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Decision on the European Commission’s decision not to pursue an infringement complaint - CHAP(2021)02055, Ireland, alleged infringements of EU environmental law in Galway County, Ireland (case 1672/2022/EIS)

Dear Ms X,

You recently submitted a complaint to the European Ombudsman on behalf of Mr Y against the European Commission concerning the above issue.

In your infringement complaint to the Commission, you alleged that, by failing to take preventive and remedial action as regards the waste dumped by the company X at the Y, Ireland had breached EU environmental legislation. In particular, you referred to Directive 75/442/EEC on waste, the Waste Framework Directive, the Environmental Impact Assessment (EIA) Directive, the Marine Strategy Framework Directive and Article 3(3) of the Treaty on European Union in respect of protection of Europe's cultural heritage. You contended that appropriate measures to ensure that waste was disposed of without harming the environment had not been adopted, and an EIA on the damage caused by the dump to the Y site had not been carried out. You also argued that adequate action had not been taken as regards continuing pollution of the ocean. You further alleged that the incident took place at a designated Natura 2000 site.

In your complaint to the Ombudsman, you argue that the Commission wrongly closed your infringement complaint, as it failed to consider that the case demonstrates the existence of a general, persistent and systematic practice of non-compliance by Ireland with EU environmental law. You claim that the Commission should give your case strategic priority and review its decision not to open infringement proceedings against Ireland.

Regarding infringement complaints, the appropriate way to address the Commission before turning to the Ombudsman is to make comments on the Commission’s intention to close the case. We note that, in the Commission’s pre-closure letter of 11 October 2021, you were invited to submit, within four weeks, any new information that could justify a re-assessment of the case. It is not clear from the information that you have provided whether you used the opportunity to provide the Commission with such information. Nevertheless, after careful analysis of all the information you provided with your complaint, we have decided to close the inquiry with the following conclusion:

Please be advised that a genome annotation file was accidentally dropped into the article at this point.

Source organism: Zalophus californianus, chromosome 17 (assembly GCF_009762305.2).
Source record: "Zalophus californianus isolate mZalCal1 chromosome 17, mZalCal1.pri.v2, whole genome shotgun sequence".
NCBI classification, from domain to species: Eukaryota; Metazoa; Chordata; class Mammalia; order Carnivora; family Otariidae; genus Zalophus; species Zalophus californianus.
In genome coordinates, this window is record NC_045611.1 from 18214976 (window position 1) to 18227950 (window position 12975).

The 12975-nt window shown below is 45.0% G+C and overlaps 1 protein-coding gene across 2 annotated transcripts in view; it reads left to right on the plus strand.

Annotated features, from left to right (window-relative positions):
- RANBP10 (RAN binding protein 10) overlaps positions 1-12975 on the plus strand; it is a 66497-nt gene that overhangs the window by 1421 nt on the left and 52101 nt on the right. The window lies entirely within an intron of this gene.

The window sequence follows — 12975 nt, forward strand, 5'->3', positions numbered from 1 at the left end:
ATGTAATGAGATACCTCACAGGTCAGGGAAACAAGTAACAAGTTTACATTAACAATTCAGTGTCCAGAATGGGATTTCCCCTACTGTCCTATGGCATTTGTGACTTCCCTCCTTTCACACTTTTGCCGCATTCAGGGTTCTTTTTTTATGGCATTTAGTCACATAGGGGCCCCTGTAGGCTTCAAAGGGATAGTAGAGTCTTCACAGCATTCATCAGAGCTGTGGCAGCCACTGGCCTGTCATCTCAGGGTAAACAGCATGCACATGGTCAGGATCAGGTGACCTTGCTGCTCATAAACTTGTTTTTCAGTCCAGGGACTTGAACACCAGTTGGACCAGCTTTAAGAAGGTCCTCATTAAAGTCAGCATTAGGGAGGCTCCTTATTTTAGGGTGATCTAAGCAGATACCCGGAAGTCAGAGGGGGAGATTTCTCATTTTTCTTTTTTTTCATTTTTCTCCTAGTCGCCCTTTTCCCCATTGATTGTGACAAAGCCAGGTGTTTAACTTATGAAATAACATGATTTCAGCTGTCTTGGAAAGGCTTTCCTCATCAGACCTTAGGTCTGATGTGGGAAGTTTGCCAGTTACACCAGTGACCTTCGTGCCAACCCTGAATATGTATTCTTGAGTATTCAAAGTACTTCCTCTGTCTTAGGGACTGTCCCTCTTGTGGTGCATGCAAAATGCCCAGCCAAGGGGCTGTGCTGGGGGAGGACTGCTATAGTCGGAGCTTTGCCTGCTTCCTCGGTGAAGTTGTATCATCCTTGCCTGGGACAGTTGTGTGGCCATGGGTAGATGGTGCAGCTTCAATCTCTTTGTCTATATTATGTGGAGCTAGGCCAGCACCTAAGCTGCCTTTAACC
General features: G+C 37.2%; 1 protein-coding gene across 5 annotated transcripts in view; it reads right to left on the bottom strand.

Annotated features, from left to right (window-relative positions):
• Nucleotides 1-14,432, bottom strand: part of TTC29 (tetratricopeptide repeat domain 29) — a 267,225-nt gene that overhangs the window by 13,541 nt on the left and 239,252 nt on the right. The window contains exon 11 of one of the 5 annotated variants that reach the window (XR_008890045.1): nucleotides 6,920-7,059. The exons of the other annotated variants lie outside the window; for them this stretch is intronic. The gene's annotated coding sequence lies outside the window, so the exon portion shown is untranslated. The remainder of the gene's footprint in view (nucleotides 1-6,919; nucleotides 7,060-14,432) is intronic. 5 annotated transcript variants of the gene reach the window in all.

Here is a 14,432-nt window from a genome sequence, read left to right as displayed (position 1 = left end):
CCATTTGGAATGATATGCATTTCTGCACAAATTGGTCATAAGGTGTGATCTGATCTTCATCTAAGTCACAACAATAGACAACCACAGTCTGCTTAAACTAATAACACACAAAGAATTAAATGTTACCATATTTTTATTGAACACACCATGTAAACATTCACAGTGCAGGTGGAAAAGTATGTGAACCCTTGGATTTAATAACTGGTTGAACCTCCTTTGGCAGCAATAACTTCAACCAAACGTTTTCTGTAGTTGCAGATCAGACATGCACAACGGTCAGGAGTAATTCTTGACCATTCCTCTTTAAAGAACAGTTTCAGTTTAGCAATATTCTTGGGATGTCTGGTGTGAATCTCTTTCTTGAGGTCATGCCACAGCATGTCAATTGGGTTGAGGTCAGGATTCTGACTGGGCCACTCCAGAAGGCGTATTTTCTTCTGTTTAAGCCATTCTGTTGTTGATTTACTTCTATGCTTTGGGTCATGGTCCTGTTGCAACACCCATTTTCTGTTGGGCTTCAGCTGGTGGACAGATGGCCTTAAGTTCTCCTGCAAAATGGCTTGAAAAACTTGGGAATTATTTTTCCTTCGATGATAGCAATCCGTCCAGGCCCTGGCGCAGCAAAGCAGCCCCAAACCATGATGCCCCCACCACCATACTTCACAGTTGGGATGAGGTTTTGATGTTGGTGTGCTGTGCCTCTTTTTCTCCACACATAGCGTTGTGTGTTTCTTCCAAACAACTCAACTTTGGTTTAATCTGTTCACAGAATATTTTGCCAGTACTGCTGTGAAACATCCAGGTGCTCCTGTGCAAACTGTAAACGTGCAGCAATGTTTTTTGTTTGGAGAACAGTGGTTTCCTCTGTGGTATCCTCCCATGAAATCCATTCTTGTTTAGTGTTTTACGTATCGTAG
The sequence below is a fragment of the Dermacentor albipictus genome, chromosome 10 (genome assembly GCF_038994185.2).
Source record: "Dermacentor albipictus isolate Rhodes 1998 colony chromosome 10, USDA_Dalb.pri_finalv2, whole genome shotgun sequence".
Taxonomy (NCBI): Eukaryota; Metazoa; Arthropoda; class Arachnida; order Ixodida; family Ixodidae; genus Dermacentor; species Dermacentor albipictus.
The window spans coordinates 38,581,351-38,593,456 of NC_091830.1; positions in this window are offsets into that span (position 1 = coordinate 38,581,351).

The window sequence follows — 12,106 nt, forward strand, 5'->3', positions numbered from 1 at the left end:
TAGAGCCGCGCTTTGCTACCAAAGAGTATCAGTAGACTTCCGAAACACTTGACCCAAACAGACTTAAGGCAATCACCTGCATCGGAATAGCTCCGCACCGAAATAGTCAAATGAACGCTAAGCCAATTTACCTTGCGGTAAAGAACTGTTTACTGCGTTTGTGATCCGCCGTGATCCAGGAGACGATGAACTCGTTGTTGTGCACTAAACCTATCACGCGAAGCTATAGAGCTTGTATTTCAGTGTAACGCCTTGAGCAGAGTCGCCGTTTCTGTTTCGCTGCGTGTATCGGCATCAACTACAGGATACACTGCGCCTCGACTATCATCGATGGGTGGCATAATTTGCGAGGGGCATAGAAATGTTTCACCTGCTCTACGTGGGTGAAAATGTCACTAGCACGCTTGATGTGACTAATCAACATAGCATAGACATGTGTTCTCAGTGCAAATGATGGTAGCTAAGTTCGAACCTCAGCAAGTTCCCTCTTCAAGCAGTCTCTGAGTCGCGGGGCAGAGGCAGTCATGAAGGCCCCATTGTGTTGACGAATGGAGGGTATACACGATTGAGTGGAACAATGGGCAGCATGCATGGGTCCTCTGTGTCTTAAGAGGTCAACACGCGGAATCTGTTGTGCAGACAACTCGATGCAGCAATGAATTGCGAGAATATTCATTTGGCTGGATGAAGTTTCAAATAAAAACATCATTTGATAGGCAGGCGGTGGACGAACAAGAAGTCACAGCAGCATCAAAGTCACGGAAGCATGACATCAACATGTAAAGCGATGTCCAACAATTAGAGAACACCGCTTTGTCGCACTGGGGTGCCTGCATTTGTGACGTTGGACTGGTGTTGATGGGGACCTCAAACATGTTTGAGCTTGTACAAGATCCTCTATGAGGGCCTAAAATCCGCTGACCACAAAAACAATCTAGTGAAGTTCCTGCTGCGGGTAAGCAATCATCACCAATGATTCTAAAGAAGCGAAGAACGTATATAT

There is nothing to suggest that the European Commission acted with maladministration.[1]

The Commission has wide discretion in dealing with infringement complaints.[2] Its policy and priorities when dealing with infringements of EU law are set out in its communication EU law: Better results through better application[3]. The role of the Ombudsman in cases concerning how the Commission dealt with infringement complaints is to ensure that the Commission explained properly how it has exercised its discretion and given the complainant the opportunity to provide comments before the Commission closed the case.

We note that the Commission gave you the opportunity to comment on its position before it closed the case. We also consider that the Commission provided you with clear information as regards its position on your infringement complaint. In particular, the Commission informed you of its settled practice to focus, as a matter of priority, on the most significant breaches of EU law that reveal a general, persistent and systematic non-compliance.[4] The Commission has sufficiently explained why it does not consider your infringement complaint to reveal a general, persistent and systematic non-compliance. The Commission has the discretion to take this view.

For the above reasons, the Ombudsman has closed the case.

While you may be disappointed with the outcome of the case, we hope that you will find the above explanations helpful. Thank you for having contacted the European Ombudsman.

Yours sincerely,


Tina Nilsson
Head of the Case-handling Unit

Strasbourg, 03/10/2022


[1] Full information on the procedure and rights pertaining to complaints can be found at

[2] See judgment of the Court of 14 February 1989, 247/87, Starfruit v Commission.


[4] See the previous footnote.